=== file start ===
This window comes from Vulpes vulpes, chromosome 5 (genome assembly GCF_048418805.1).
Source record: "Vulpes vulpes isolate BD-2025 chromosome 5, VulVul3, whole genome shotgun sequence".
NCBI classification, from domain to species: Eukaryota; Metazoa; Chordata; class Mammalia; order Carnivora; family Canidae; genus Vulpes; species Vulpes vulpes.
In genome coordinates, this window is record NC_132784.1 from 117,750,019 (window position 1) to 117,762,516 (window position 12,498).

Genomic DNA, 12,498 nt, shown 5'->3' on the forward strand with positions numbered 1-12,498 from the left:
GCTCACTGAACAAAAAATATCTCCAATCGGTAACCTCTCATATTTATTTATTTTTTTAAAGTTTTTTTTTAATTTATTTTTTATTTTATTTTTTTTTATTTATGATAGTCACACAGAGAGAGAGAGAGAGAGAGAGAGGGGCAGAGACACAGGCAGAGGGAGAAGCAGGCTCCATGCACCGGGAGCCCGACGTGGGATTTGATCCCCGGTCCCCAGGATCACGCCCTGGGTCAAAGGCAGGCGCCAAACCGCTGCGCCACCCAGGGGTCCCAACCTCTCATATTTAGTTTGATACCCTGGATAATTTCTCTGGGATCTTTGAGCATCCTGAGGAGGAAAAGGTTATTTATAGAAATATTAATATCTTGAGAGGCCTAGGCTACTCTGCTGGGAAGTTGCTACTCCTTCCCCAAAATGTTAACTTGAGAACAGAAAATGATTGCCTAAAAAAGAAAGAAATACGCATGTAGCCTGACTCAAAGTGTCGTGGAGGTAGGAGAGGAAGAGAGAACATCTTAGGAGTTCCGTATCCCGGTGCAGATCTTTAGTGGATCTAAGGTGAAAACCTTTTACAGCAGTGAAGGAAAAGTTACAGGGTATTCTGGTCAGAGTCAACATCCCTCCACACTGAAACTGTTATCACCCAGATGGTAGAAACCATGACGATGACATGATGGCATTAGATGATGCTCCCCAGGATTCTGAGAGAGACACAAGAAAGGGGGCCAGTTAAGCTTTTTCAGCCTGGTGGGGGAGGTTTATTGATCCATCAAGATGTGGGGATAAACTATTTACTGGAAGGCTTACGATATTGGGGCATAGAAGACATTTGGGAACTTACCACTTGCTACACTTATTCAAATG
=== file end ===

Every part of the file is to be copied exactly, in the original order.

This window comes from Vulpes vulpes, chromosome 5 (genome assembly GCF_048418805.1).
Source record: "Vulpes vulpes isolate BD-2025 chromosome 5, VulVul3, whole genome shotgun sequence".
NCBI classification, from domain to species: Eukaryota; Metazoa; Chordata; class Mammalia; order Carnivora; family Canidae; genus Vulpes; species Vulpes vulpes.
In genome coordinates, this window is record NC_132784.1 from 117,750,019 (window position 1) to 117,762,516 (window position 12,498).

Genomic DNA, 12,498 nt, shown 5'->3' on the forward strand with positions numbered 1-12,498 from the left:
GCTCACTGAACAAAAAATATCTCCAATCGGTAACCTCTCATATTTATTTATTTTTTTAAAGTTTTTTTTTAATTTATTTTTTATTTTATTTTTTTTTATTTATGATAGTCACACAGAGAGAGAGAGAGAGAGAGAGAGGGGCAGAGACACAGGCAGAGGGAGAAGCAGGCTCCATGCACCGGGAGCCCGACGTGGGATTTGATCCCCGGTCCCCAGGATCACGCCCTGGGTCAAAGGCAGGCGCCAAACCGCTGCGCCACCCAGGGGTCCCAACCTCTCATATTTAGTTTGATACCCTGGATAATTTCTCTGGGATCTTTGAGCATCCTGAGGAGGAAAAGGTTATTTATAGAAATATTAATATCTTGAGAGGCCTAGGCTACTCTGCTGGGAAGTTGCTACTCCTTCCCCAAAATGTTAACTTGAGAACAGAAAATGATTGCCTAAAAAAGAAAGAAATACGCATGTAGCCTGACTCAAAGTGTCGTGGAGGTAGGAGAGGAAGAGAGAACATCTTAGGAGTTCCGTATCCCGGTGCAGATCTTTAGTGGATCTAAGGTGAAAACCTTTTACAGCAGTGAAGGAAAAGTTACAGGGTATTCTGGTCAGAGTCAACATCCCTCCACACTGAAACTGTTATCACCCAGATGGTAGAAACCATGACGATGACATGATGGCATTAGATGATGCTCCCCAGGATTCTGAGAGAGACACAAGAAAGGGGGCCAGTTAAGCTTTTTCAGCCTGGTGGGGGAGGTTTATTGATCCATCAAGATGTGGGGATAAACTATTTACTGGAAGGCTTACGATATTGGGGCATAGAAGACATTTGGGAACTTACCACTTGCTACACTTATTCAAATG